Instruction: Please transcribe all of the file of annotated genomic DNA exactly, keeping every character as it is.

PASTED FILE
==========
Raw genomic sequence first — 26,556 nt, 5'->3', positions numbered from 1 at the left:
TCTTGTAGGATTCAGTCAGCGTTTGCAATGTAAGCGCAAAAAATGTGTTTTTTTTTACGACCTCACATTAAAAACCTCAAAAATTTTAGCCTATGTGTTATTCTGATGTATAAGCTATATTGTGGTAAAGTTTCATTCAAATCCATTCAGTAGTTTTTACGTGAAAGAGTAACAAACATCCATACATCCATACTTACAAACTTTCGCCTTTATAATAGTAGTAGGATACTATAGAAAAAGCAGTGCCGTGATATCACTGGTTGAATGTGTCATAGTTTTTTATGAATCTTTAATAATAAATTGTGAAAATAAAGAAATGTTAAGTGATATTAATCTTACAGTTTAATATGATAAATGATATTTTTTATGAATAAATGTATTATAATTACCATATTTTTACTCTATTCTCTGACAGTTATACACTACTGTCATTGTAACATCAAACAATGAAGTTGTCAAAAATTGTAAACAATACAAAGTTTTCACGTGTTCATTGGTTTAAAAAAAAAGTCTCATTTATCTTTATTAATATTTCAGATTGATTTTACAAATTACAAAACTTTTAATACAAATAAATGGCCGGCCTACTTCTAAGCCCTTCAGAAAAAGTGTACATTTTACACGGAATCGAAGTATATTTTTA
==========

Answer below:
Raw genomic sequence first — 26,556 nt, 5'->3', positions numbered from 1 at the left:
TCTTGTAGGATTCAGTCAGCGTTTGCAATGTAAGCGCAAAAAATGTGTTTTTTTTTACGACCTCACATTAAAAACCTCAAAAATTTTAGCCTATGTGTTATTCTGATGTATAAGCTATATTGTGGTAAAGTTTCATTCAAATCCATTCAGTAGTTTTTACGTGAAAGAGTAACAAACATCCATACATCCATACTTACAAACTTTCGCCTTTATAATAGTAGTAGGATACTATAGAAAAAGCAGTGCCGTGATATCACTGGTTGAATGTGTCATAGTTTTTTATGAATCTTTAATAATAAATTGTGAAAATAAAGAAATGTTAAGTGATATTAATCTTACAGTTTAATATGATAAATGATATTTTTTATGAATAAATGTATTATAATTACCATATTTTTACTCTATTCTCTGACAGTTATACACTACTGTCATTGTAACATCAAACAATGAAGTTGTCAAAAATTGTAAACAATACAAAGTTTTCACGTGTTCATTGGTTTAAAAAAAAAGTCTCATTTATCTTTATTAATATTTCAGATTGATTTTACAAATTACAAAACTTTTAATACAAATAAATGGCCGGCCTACTTCTAAGCCCTTCAGAAAAAGTGTACATTTTACACGGAATCGAAGTATATTTTTA